We’ve never, ever seen anything like this.
The COVID-19 pandemic that has gripped the world has untold implications for the future of sport in Australia.
At both community and professional levels and everything in between, the future is completely unknown. When sport does return, it is hard to imagine it will be as it once was.
So what do we want sport to look like? Or maybe the pertinent question is what can sport realistically look like moving forward?
The professional sporting environment in Australia is the most saturated in the world per capita. All these sports are fighting for the corporate dollar, and in a new environment where that corporate dollar will be even tighter, how do they all survive?
In the professional male major sporting codes alone, the NRL have 16 teams, AFL 18, A-League 11, Super Rugby four (plus the Western Force in their fledgling Global Rapid Rugby), and Big Bash with eight.
That’s before we even factor in the NBL and other sports, not to mention Olympic sports and individual sports such as tennis, surfing, golf, and so the list goes on.
Then you must also consider the rise of women’s sport: netball, cricket, and the various football codes.
Are there too many professional sporting teams in Australia? Is bigger actually better? Is the Australian marketplace too saturated?
The full impact of COVID-19 on the world’s financial markets, unemployment rates and every other aspect of society is yet to be realised. It will be years, not months or weeks, before people recover. What was normal will no longer be so. Why should sport be any different and immune from having to change? It is inconceivable that everything in our saturated sporting landscape can remain.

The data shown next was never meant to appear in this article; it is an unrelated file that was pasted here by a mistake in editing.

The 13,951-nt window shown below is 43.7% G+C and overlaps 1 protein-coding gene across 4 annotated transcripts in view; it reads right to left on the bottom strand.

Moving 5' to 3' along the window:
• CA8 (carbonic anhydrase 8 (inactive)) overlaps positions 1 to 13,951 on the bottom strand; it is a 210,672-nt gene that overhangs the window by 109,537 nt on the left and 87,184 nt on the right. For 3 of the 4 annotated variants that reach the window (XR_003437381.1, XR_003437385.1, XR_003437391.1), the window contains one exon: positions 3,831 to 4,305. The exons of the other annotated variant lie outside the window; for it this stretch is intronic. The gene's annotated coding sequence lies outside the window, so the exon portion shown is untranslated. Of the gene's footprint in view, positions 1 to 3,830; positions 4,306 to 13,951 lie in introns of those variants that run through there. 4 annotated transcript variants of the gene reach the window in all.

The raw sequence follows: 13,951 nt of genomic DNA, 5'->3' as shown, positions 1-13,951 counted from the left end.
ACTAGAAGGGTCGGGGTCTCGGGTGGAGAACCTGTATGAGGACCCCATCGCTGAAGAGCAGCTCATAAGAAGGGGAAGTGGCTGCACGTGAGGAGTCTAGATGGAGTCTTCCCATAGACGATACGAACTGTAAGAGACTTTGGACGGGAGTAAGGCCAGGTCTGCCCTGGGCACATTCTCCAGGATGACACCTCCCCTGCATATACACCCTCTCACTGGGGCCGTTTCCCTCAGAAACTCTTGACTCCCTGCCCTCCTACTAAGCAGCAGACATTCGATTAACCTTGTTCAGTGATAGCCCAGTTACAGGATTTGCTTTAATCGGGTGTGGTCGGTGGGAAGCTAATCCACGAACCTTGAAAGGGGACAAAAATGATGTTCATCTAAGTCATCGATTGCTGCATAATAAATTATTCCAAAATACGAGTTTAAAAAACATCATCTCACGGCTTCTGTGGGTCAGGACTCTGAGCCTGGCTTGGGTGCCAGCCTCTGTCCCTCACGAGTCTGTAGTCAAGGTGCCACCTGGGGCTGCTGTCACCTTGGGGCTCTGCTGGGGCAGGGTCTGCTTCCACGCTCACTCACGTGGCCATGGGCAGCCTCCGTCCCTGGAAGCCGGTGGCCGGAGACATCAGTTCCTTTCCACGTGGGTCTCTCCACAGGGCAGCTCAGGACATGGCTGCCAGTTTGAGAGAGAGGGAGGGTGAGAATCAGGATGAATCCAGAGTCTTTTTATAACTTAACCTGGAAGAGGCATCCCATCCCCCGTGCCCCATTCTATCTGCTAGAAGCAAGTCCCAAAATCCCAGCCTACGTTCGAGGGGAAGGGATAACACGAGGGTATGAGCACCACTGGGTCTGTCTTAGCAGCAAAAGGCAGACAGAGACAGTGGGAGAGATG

The NRL and AFL have spent the best part of two decades either expanding, or talking of expansion. The GWS Giants have had success on the field over the last three years, culminating in a grand final appearance. The Gold Coast Suns, on the other hand, continue to rely on the AFL for handouts to stay afloat and draft pick concessions, which creates a cycle where a young list mixed with a few old heads who are looking for a pay packet at the end of their careers is smashed week after week, only to build up experience then be pillaged by other clubs.
The AFL is probably better positioned than any other sport in Australia to survive, such is their financial position. Surely, though, the conversation must be had as to whether so many teams can survive in Melbourne. If in a horror situation two teams were to get cut, it would be the Suns and one from Melbourne. Which one, well, that’s another discussion.
The Gold Coast is a whole other conversation as well. The region has had endless opportunities with both NRL and AFL, and the fledgling clubs sent there have rarely worked in the long term.
This takes me to the NRL. It boggles my mind that the NRL CEO Todd Greenberg and ARLC chairman Peter V’landys claimed straight away that the NRL had three months of financial stability and that prolonged suspension of play would be “catastrophic” for the future of the game. Players taking pay cuts has been immediately negotiated. Some clubs are teetering on the very precipice of extinction.
Which teams go in a new and altered NRL in post-COVID-19 world? Gold Coast Titans are first. The discussion regarding financial dispensation to keep it afloat, salary cap exemptions, draft picks and so on for the AFL also apply here even more so. Without NRL head office, they would not have been standing prior to this crisis.